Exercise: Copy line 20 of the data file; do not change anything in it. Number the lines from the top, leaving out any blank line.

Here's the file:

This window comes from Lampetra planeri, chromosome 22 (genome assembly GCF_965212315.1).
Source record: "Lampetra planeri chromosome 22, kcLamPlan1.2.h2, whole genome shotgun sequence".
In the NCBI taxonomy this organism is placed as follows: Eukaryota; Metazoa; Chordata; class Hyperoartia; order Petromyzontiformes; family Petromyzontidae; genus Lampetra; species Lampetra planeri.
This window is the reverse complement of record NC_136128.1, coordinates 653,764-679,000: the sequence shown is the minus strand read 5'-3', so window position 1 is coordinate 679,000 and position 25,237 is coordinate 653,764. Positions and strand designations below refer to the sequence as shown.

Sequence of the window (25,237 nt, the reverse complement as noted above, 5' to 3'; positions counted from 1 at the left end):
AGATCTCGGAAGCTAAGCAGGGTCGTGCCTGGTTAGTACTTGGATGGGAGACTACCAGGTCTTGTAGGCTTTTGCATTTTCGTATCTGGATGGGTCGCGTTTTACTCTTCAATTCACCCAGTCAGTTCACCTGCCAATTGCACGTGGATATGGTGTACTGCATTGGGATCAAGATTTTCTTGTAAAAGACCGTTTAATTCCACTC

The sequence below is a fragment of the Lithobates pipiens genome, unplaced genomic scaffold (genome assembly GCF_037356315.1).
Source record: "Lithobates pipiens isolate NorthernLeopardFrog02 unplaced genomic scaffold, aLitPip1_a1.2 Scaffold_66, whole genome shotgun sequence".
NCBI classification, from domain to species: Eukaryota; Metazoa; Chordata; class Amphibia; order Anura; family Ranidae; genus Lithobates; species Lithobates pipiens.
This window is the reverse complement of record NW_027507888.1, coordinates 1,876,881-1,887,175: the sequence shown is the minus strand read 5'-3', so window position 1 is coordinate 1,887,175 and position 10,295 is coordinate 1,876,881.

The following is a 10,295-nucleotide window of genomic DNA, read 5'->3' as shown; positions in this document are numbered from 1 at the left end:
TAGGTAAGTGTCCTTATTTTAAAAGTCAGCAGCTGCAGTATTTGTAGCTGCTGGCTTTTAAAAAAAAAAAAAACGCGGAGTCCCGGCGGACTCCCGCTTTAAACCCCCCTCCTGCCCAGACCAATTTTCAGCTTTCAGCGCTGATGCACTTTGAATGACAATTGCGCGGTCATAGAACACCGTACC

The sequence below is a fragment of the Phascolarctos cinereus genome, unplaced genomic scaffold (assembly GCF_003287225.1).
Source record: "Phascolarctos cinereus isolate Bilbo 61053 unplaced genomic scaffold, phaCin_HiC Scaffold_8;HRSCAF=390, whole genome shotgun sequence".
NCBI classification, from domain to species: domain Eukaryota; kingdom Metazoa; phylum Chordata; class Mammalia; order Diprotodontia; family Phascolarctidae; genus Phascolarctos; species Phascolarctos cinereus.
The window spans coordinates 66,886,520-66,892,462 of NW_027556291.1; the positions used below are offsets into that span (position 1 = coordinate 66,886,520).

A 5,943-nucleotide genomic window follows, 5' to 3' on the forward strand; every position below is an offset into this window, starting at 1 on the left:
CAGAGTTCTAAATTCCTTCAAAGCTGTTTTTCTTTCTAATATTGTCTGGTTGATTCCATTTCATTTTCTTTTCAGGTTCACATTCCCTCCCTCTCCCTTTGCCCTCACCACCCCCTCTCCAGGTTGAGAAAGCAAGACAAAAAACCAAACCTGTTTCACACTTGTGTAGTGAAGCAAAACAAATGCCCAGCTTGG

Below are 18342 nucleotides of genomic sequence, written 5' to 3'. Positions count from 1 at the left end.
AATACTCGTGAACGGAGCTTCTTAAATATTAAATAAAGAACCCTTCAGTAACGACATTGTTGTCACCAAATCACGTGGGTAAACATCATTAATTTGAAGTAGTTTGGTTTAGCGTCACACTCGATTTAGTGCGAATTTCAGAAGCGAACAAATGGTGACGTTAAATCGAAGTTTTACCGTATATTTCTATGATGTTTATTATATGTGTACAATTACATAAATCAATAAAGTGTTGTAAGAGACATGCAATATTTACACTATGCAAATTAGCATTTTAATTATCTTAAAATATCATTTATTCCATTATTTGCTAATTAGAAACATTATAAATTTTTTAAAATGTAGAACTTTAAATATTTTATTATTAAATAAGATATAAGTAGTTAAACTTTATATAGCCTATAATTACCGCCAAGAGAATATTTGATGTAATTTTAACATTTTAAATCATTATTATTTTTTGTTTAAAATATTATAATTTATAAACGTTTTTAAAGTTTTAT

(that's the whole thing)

AATACTCGTGAACGGAGCTTCTTAAATATTAAATAAAGAACCCTTCAGTAACGACATTGTTGTCACCAAATCACGTGGGTAAACATCATTAATTTGAAGTAGTTTGGTTTAGCGTCACACTCGATTTAGTGCGAATTTCAGAAGCGAACAAATGGTGACGTTAAATCGAAGTTTTACCGTATATTTCTATGATGTTTATTATATGTGTACAATTACATAAATCAATAAAGTGTTGTAAGAGACATGCAATATTTACACTATGCAAATTAGCATTTTAATTATCTTAAAATATCATTTATTCCATTATTTGCTAATTAGAAACATTATAAATTTTTTAAAATGTAGAACTTTAAATATTTTATTATTAAATAAGATATAAGTAGTTAAACTTTATATAGCCTATAATTACCGCCAAGAGAATATTTGATGTAATTTTAACATTTTAAATCATTATTATTTTTTGTTTAAAATATTATAATTTATAAACGTTTTTAAAGTTTTAT